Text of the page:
Yours and Mine: the NYC Data Mine

Thursday was a happy day for me. I was quite proud to learn yesterday that NYC has finally publicly demonstrated some evidence of tangible commitment to participating in the “open government” movement.

On 8 October 2009, NYC published a collection of open datasets in various machine-readable formats, from RSS feeds, spreadsheets, and more. These datasets are available at the NYC Data Mine. The NYC Data Mine is presently divided into two general types of datasets: the Geo Data Catalog, which offers “administrative and political boundaries, facilities and structures, and various imagery and base maps”; and the Raw Data Catalog, which offers all sorts of other types of data in the form of spreadsheets, RSS feeds, and various XML document formats.

Having browsed at what’s presently published in the NYC Data Mine, I must admit that — in its present state — I find the breadth of the offered data to be lacking. If this is the final state of things, it’d be lame compared — for example — to the data that the state of Utah has published.

That said, I’m willing to give NYC the benefit of the doubt here. Every effort has to start somewhere.

Moving forward, however, I’d still like to see the following:

  • A complete itemization of the City’s expenditures, down to the dime, including staff and office-holder payrolls.

  • NYC public school data, from student performance metrics to faculty information and budgetary expenditures to nutritional reports outlining what foods are served (and the serving volume) by each school.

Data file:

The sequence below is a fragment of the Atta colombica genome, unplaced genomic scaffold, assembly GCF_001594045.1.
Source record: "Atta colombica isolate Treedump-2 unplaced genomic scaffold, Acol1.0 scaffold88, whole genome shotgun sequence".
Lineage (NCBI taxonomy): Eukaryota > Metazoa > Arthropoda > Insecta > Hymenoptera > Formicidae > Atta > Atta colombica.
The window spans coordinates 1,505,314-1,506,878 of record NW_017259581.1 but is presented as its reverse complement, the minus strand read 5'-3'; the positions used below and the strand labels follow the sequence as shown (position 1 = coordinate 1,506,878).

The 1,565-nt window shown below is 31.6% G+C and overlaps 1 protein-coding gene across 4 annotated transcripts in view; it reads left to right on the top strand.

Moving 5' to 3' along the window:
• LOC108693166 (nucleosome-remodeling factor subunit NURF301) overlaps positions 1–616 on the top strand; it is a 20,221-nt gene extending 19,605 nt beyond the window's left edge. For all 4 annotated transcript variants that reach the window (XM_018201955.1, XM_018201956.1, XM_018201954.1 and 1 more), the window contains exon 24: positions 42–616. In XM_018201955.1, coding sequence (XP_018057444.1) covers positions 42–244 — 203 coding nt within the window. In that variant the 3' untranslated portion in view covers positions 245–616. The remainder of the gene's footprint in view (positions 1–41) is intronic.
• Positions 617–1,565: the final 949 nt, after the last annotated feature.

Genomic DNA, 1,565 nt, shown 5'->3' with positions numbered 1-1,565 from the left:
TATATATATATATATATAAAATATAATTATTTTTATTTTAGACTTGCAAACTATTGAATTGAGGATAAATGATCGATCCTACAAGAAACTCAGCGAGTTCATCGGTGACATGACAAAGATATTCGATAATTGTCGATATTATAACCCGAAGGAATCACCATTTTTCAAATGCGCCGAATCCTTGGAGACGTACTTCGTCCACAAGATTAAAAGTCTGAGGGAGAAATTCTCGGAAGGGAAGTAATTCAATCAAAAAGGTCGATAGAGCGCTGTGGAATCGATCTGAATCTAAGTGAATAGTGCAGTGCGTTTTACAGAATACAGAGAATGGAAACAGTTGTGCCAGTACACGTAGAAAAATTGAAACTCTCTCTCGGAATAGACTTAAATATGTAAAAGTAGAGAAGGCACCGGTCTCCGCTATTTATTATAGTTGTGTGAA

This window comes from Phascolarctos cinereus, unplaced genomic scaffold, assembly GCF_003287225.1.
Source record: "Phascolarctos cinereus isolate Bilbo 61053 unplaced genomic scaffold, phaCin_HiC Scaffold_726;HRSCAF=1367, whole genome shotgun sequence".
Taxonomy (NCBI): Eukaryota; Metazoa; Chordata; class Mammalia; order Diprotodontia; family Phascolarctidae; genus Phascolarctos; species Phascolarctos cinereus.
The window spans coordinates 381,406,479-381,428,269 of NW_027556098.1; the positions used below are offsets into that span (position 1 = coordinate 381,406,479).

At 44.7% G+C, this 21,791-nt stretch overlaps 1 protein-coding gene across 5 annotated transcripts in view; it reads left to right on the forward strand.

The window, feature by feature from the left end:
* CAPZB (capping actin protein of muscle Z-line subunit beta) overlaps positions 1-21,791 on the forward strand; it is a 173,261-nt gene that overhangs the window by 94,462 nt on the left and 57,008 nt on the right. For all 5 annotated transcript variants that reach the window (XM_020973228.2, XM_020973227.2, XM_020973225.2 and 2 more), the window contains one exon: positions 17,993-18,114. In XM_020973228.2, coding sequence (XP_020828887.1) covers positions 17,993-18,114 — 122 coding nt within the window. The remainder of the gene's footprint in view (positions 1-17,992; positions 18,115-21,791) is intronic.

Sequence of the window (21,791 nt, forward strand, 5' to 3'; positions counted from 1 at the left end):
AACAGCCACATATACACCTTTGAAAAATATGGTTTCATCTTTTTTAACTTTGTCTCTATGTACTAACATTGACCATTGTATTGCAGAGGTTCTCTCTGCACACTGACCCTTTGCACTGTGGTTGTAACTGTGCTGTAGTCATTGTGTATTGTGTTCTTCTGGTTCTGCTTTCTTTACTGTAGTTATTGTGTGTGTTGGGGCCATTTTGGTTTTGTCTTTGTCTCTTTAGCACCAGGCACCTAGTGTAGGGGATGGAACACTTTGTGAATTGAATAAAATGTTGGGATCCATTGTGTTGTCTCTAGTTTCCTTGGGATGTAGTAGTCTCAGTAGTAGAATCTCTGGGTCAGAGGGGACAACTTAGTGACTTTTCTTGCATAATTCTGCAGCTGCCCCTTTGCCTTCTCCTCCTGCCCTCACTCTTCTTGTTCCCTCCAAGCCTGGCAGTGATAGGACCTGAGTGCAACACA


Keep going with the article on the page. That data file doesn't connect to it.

• Geo data showing property and business taxes collected by the City, perhaps down to the block level (I can anticipate concerns over privacy issues arising at any greater granularity).

  • Public heath care data, including frequency of reported ailments, injury, etc at each hospital, school, and other institution.

Note that, in all cases, data collection should err on the side of preserving anonymity, whenever there is reasonable concern that the data can be traced back to specific private citizens (especially with respect to specific individuals’ health and educational situations).

But the announcement of NYC’s Data Mine is only part of the story.

The City also launched NYC BigApps, a competition intended to raise awareness of this new open dataset, and to promote its use to create new tools to serve New Yorker City residents, businesses, and visitors.

From Mayor Bloomberg’s introductory post on the competition site’s blog:

NYC BigApps provides a competitive outlet for developers and encourages the general public to get involved as well. We welcome public comment on the process — indicate your support for the competition, share app ideas, and inform contestants on what type of app you’d like to see.

Ultimately it’s great to finally see NYC — my city — step up to the plate on the open government scene. There’s yet a long (long) way to go, but yesterday’s announcements do give me a glimmer of hope.

So — anyone up for a hackathon weekend… or three?